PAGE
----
Cancer Institute A national cancer institute
designated cancer center

Steven Hancock

Publication Details

  • Linear accelerator-based stereotaxic radiosurgery for brain metastases: The influence of number of lesions on survival JOURNAL OF CLINICAL ONCOLOGY Joseph, J., Adler, J. R., Cox, R. S., Hancock, S. L. 1996; 14 (4): 1085-1092

    Abstract:

    To evaluate the influence of the number of brain metastases on survival after stereotaxic radiosurgery and factors that affect the risk of delayed radiation necrosis after treatment.Between March 1989 and December 1993, 120 consecutive patients underwent linear accelerator-based stereotaxic radiosurgery for brain metastases identified by computed tomography (CT) or magnetic resonance imaging (MRI) scans. The influence of various clinical factors on outcome was assessed using Kaplan-Meier plots of survival from the date of radiosurgery, and univariate and multivariate analyses.The median survival time was 32 weeks. Progressive brain metastases, both local and regional, caused 25 of 104 deaths. Patients with two metastases (n = 30) or a solitary metastasis (n = 70) had equivalent actuarial survival times (P = .07; median, 37 weeks; maximum, 211+ weeks). Patients treated to three or more metastases (n = 20) had significantly shorter survival times (P < .002; median, 14 weeks; maximum, 63 weeks). Prognostic factors associated with prolonged survival included a pretreatment Karnofsky performance status > or = 70% and fewer than three metastases. Delayed radiation necrosis at the treated site developed in 20 patients and correlated with prior or concurrent delivery of whole-brain irradiation and the logarithm of the tumor volume.Survival duration is equivalent for patients with one or two brain metastases and is similar to that reported for patients with a solitary metastasis managed by surgical resection and whole-brain irradiation. Survival after radiosurgery for three or more metastases was similar to that reported for whole-brain irradiation.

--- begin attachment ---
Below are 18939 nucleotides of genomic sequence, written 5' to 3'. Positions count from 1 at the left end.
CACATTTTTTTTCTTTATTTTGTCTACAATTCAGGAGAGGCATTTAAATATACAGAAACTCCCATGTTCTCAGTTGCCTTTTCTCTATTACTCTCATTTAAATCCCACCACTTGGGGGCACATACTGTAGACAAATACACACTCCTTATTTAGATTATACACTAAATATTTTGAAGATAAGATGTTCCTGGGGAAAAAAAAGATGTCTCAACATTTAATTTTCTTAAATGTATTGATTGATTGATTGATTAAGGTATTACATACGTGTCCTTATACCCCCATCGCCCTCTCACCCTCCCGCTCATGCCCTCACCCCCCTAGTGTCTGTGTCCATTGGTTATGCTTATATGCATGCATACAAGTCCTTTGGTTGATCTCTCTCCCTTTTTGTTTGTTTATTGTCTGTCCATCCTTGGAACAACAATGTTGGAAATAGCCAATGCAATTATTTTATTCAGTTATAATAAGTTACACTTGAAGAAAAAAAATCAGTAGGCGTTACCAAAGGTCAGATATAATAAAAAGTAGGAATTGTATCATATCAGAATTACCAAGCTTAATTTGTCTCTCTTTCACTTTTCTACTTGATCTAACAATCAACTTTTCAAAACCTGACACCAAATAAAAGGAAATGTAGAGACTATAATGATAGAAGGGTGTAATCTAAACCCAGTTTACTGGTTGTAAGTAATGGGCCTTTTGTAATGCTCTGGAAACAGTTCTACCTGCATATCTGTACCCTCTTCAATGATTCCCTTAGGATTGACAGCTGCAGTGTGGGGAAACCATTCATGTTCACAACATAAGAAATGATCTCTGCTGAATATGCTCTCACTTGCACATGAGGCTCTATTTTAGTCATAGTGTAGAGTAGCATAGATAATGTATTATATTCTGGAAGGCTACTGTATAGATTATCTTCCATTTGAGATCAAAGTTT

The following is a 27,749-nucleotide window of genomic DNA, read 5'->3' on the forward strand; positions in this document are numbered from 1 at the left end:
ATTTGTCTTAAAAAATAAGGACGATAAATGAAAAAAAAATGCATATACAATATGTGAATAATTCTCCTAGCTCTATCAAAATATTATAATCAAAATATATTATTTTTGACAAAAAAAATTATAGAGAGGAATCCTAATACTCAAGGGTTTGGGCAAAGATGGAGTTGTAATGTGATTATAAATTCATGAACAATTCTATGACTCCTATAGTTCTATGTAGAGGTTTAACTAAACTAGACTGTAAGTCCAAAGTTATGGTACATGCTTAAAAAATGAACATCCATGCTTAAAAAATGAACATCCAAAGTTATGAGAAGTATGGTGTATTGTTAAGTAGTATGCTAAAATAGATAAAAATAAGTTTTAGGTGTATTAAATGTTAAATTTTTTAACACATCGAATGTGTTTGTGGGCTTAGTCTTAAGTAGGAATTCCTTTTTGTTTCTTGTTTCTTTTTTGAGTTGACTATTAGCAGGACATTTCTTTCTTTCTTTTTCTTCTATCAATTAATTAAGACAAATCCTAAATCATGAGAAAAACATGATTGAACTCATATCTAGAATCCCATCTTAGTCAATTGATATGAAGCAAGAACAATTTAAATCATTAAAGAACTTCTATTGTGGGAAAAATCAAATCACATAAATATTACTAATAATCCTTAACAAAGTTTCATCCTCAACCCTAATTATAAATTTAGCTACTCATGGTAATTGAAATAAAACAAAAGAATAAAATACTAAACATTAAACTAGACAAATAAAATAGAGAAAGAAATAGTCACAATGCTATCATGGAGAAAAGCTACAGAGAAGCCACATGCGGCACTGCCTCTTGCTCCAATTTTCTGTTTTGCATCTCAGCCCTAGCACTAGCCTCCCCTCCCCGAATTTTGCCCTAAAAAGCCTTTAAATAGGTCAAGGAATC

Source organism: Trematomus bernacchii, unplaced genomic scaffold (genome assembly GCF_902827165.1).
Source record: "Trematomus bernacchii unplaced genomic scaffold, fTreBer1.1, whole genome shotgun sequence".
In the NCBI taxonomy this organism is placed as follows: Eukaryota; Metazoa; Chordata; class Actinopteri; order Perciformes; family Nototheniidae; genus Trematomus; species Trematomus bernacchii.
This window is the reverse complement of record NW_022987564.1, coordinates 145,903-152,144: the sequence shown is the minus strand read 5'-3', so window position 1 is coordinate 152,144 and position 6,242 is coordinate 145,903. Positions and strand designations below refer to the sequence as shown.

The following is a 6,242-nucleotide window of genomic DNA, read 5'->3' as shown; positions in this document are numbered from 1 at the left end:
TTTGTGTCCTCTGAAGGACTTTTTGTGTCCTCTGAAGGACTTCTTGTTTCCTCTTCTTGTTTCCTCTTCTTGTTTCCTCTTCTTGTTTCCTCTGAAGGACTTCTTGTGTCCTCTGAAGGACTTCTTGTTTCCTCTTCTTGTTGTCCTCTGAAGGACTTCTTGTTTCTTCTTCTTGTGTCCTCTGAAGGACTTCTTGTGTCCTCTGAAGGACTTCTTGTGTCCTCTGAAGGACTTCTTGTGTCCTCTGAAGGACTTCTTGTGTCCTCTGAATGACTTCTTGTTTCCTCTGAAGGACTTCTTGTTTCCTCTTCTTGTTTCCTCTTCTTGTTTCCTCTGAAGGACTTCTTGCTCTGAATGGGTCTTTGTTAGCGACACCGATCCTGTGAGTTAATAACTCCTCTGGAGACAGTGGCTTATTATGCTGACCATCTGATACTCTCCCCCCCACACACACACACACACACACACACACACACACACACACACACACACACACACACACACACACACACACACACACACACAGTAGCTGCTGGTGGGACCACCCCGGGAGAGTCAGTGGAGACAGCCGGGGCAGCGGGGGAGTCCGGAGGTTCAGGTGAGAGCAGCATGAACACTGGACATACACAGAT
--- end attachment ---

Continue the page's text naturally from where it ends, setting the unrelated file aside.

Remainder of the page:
View details for Web of Science ID A1996UF06800007

    View details for PubMedID 8648361

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